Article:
Hopefully, the Twitter site administrators can respond promptly to proof-of-concept vulnerabilities that are crafted by Aviv Raff, a highly experienced security research expert. Users should be alert for any major issues that surface. Most importantly, be careful with all forms of communication keeping a good focus on privacy and security.
Month of Twitter Bugs - July 2009
QUOTE: A well-known security researcher plans to use the month of July to expose serious vulnerabilities in the Twitter ecosystem. The Month of Twitter Bugs, a project which launches on July 1, is the handiwork of Aviv Raff, a researcher known for his work on Web-based security issues. Raff, who previously warned that the Twitter API is ripe for abuse, says the project will disclose a combination of cross-site scripting (XSS) and cross-site request forgery (CSRF) flaws that put Twitter users at risk of malicious hacker attacks.
Microsoft is adjusting Autorun technology for XP to provide the improved safety Vista currently supports. AVERT Labs shares an awareness that any portable storage device (e.g., MP3 player, Digital Picture frame, Digital Camera, etc) may also be vulnerable to Autorun malware attacks. Additionally, these worms often infect unprotected network shares, as well as compromising accounts with weak passwords.
Autorun Worms - Infect more than just USB Flash Drives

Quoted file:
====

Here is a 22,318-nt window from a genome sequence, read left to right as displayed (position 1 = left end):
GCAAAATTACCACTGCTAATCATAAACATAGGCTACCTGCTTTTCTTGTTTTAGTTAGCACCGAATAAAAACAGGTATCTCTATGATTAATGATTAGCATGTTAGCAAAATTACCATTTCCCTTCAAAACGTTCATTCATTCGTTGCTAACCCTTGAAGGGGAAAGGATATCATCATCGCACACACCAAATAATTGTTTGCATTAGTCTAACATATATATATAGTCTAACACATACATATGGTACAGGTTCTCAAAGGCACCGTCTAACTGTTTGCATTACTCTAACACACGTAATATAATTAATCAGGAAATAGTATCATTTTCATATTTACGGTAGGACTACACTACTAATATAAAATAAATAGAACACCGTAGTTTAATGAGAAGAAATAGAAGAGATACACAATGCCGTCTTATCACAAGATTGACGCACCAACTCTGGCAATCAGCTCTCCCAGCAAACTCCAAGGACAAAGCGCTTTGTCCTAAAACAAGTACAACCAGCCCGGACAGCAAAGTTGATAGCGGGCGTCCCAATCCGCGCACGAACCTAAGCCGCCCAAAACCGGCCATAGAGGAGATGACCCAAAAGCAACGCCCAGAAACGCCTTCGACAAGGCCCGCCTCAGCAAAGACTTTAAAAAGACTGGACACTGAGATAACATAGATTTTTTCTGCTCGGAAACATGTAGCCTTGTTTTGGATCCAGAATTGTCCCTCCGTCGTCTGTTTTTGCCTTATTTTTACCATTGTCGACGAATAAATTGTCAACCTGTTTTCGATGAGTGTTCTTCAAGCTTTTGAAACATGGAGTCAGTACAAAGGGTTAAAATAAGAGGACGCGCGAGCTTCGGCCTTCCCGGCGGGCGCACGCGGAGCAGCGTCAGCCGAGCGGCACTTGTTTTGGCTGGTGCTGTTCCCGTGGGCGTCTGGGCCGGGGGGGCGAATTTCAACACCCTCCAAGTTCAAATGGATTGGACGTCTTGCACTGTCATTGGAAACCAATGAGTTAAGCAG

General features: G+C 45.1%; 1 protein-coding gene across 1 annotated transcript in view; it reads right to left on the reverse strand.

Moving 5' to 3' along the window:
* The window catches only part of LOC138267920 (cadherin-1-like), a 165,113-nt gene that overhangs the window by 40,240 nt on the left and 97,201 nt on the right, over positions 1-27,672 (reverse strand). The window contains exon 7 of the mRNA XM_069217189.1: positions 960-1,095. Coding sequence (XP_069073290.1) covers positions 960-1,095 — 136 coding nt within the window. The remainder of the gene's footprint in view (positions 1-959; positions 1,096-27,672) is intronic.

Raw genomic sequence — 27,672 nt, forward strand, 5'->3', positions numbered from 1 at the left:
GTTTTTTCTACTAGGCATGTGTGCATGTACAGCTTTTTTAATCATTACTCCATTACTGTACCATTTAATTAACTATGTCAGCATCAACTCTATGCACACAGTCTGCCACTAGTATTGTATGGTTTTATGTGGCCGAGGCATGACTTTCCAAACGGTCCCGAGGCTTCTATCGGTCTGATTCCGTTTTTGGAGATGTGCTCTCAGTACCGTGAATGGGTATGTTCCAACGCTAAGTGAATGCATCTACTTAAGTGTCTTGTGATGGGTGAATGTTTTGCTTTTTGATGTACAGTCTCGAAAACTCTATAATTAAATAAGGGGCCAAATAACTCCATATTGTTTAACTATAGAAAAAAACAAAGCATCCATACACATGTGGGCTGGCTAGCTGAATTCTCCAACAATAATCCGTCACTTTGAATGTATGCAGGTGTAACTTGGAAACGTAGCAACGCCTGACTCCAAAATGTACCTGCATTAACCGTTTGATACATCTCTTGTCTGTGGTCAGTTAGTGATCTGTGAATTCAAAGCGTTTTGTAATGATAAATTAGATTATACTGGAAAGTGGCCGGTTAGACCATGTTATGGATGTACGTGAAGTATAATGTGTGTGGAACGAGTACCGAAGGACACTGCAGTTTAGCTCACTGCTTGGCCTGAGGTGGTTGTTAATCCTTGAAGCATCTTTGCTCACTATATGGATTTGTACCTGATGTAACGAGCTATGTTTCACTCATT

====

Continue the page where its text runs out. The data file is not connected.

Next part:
QUOTE: Here’s a little quiz: Which of the following devices may be susceptible to AutoRun worms?
Answer - Most USB devices that you can plug into your computer that have storage.
How many of you have an MP3 player? How many of you plug the device into more than one computer? Bingo, that’s a vector for replication. How about a digital video camera, or a digital picture frame? Yep, they can also be infected. Just imagine this one: “Here you go grandma, a picture of little Bobby. Oh, and a little surprise to go with it, as well.” Devices such as MP3 players are just glorified storage drives with additional functions. One unintended aspect of this functionality may be to assist in worm propagation.
In almost all cases, Windows Update (or preferably Microsoft Update) works accurately. I usually update manually right way without waiting on Automated Updates to start. Windows Update can be immediately invoked by selecting the Windows Update option found in the IE8 Safety Shield icon or other methods.
All work PCs were updated without issues for the June 2009 security updates. However, I encountered a rare error on our family PC at home. A total 10 of 11 updates were downloaded and installed properly. After rebooting, security update MS09-025 continued to experience "Download Failed" message. I noted a temporary folder on C: created by the June updates that may have been a factor.